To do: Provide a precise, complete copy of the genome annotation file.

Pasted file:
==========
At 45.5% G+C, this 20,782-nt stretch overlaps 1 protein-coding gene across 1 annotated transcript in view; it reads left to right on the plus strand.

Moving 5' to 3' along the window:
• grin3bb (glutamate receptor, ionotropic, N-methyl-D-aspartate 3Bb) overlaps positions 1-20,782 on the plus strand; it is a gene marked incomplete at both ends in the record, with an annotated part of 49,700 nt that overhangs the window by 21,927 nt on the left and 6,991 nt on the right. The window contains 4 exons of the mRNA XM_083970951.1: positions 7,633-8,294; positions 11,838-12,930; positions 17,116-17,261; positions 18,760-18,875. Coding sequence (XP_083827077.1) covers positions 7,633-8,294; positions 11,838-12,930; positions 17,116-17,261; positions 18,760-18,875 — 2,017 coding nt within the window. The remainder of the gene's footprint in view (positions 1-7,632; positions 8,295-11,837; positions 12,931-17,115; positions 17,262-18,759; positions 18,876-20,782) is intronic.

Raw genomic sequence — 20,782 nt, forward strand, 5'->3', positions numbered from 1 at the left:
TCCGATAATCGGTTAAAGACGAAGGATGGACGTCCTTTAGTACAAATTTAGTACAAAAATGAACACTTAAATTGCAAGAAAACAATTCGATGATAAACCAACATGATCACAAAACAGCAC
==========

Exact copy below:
At 45.5% G+C, this 20,782-nt stretch overlaps 1 protein-coding gene across 1 annotated transcript in view; it reads left to right on the plus strand.

Moving 5' to 3' along the window:
• grin3bb (glutamate receptor, ionotropic, N-methyl-D-aspartate 3Bb) overlaps positions 1-20,782 on the plus strand; it is a gene marked incomplete at both ends in the record, with an annotated part of 49,700 nt that overhangs the window by 21,927 nt on the left and 6,991 nt on the right. The window contains 4 exons of the mRNA XM_083970951.1: positions 7,633-8,294; positions 11,838-12,930; positions 17,116-17,261; positions 18,760-18,875. Coding sequence (XP_083827077.1) covers positions 7,633-8,294; positions 11,838-12,930; positions 17,116-17,261; positions 18,760-18,875 — 2,017 coding nt within the window. The remainder of the gene's footprint in view (positions 1-7,632; positions 8,295-11,837; positions 12,931-17,115; positions 17,262-18,759; positions 18,876-20,782) is intronic.

Raw genomic sequence — 20,782 nt, forward strand, 5'->3', positions numbered from 1 at the left:
TCCGATAATCGGTTAAAGACGAAGGATGGACGTCCTTTAGTACAAATTTAGTACAAAAATGAACACTTAAATTGCAAGAAAACAATTCGATGATAAACCAACATGATCACAAAACAGCAC